|Publication number||US5125922 A|
|Application number||US 07/085,798|
|Publication date||30 Jun 1992|
|Filing date||17 Aug 1987|
|Priority date||25 Apr 1985|
|Also published as||CA1262757A, CA1262757A1, EP0198959A2, EP0198959A3|
|Publication number||07085798, 085798, US 5125922 A, US 5125922A, US-A-5125922, US5125922 A, US5125922A|
|Inventors||Richard M. Dwyer, Douglas A. Pinnow|
|Original Assignee||Dwyer Richard M, Pinnow Douglas A|
|Export Citation||BiBTeX, EndNote, RefMan|
|Patent Citations (12), Non-Patent Citations (5), Referenced by (52), Classifications (15), Legal Events (6)|
|External Links: USPTO, USPTO Assignment, Espacenet|
This application is a continuation of U.S. application Ser. No. 06/727,266, filed Apr. 25, 1985, now abandoned.
This invention relates to cutting and cauterizing of body tissue by means of laser energy and in particular, to a new and improved method and apparatus for laser surgery utilizing a YAG laser and an optical fiber for delivery of the laser energy.
In the past, lasers have been utilized for surgical procedures. It is known to use the YAG laser at a wavelength of 1.06 microns to provide an output to an optical fiber for surgical cauterizing. However, this device has not been satisfactory for cutting of tissue. Also, it has been known to use the CO2 laser in cutting procedures. However, there are no commercially available fibers that operate satisfactorily with the CO2 laser, and therefore surgical uses of the CO2 laser are severely limited.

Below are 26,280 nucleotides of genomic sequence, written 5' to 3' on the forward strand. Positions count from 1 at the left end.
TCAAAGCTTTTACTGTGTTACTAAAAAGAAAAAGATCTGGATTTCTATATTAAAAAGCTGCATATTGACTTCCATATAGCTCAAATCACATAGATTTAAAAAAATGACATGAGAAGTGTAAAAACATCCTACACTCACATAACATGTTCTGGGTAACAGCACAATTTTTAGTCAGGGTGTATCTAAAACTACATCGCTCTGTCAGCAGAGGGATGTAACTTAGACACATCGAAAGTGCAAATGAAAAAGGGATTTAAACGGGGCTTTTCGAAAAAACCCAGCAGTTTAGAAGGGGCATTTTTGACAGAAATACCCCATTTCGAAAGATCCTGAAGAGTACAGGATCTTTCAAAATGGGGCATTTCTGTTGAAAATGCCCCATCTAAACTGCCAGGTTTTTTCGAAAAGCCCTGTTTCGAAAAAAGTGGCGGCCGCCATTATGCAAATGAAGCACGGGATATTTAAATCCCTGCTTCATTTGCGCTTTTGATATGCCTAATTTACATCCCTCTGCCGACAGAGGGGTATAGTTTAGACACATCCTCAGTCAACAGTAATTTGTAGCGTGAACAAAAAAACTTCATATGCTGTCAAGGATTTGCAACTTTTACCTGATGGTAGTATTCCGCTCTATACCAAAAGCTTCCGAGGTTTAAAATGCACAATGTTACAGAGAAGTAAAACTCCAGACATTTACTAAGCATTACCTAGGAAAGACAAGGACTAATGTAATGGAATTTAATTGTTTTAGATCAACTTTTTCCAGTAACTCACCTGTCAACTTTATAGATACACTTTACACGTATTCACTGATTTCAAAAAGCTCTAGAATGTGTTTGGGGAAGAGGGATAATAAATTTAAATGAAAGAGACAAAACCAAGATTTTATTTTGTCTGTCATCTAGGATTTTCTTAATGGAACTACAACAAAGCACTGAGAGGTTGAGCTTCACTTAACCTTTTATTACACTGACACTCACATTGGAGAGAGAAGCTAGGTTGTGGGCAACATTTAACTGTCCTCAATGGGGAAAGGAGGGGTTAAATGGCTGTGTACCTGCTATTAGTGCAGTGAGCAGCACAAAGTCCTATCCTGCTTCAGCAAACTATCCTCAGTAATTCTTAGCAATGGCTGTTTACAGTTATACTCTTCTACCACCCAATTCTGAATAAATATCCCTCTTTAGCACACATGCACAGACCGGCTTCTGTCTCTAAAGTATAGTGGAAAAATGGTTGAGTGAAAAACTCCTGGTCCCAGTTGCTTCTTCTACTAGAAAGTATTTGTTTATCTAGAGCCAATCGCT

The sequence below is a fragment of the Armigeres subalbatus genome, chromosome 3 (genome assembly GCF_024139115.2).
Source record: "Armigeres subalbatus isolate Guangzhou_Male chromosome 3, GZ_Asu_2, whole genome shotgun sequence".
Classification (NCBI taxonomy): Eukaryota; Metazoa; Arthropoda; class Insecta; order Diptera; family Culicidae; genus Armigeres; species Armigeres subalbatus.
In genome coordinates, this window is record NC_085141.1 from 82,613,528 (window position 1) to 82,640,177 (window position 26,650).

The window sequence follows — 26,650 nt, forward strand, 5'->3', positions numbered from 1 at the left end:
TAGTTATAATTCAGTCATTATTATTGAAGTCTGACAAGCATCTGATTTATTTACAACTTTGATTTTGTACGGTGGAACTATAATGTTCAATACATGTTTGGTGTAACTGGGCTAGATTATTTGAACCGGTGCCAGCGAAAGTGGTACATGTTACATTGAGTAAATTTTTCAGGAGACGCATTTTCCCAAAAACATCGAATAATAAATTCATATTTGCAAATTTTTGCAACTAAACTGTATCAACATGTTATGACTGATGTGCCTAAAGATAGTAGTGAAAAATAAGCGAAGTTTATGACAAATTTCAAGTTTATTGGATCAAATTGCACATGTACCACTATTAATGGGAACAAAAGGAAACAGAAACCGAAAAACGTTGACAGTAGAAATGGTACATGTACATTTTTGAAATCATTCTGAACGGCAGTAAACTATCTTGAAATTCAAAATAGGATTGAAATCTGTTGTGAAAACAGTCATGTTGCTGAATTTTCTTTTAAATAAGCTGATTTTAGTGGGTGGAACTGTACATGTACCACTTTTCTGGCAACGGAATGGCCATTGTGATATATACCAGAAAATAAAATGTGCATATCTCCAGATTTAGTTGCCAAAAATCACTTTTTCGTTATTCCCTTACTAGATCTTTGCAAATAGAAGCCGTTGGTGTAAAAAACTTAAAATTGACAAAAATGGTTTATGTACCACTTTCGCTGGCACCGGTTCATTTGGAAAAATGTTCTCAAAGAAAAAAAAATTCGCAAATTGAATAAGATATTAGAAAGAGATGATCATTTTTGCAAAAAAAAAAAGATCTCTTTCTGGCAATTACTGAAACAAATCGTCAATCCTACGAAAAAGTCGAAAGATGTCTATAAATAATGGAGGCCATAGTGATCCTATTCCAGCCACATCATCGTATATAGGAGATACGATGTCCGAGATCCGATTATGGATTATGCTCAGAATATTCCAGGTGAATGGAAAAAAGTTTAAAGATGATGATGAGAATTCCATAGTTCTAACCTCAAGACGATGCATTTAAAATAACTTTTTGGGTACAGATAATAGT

It has long been known that it is highly desirable in surgical procedures for the surgeon to be able to easily cauterize tissue and to make precise tissue cuts during a surgical procedure in order to reduce bleeding and facilitate further surgical procedures, as well as to enhance healing. While this is true for external applications, it is especially so for surgery deep within the body. It is also desirable to be able to achieve these functions with a single surgical instrument so that the surgeon does not have to change tools during a procedure.
Accordingly, it is an object of the present invention to provide a new and improved method and apparatus for laser surgery which permits use of laser energy both for cutting and for cauterizing, with a single instrument with the change in function under the direct control of the surgeon, both outside the body and inside the body.
It is an additional object of the present invention to provide such a method and apparatus which can utilize an optical fiber for delivery of the energy, with the optical fiber having a small distal end which is readily manipulated and which can be utilized through an endoscope or other surgical instrumentation, as desired.
It is an object of the present invention to provide such a method and apparatus which can utilize conventional laser technology and conventional optical fiber techniques to provide a surgical instrument which is small, compact and easily manipulated and which is relatively inexpensive, while achieving the desired aims of substantially instantaneous changing between cutting and cauterizing functions.
Other objects, advantages, features and results will more fully appear in the course of the following description.
A method of surgery using a YAG laser and an optical fiber wherein energy from the laser at a wavelength of 1.06 microns is directed through the optical fiber to the tissue for cauterizing of tissue, and energy at a wavelength of 1.3 microns is directed through the fiber for cutting tissue.
The invention also includes laser surgical apparatus with either a single YAG laser selectively operating at 1.06 and 1.3 microns wavelength or two lasers operating at 1.06 and 1.3 microns, respectively, with the laser output directed through an optical fiber to the tissue to be treated. In its simplest form the apparatus of the invention comprises a dual wavelength YAG laser selectively operable at 1.06 and 1.3 microns wavelength with means operable by the surgeon for selecting the desired wavelength and means for directing the output toward tissue, with or without an optical fiber.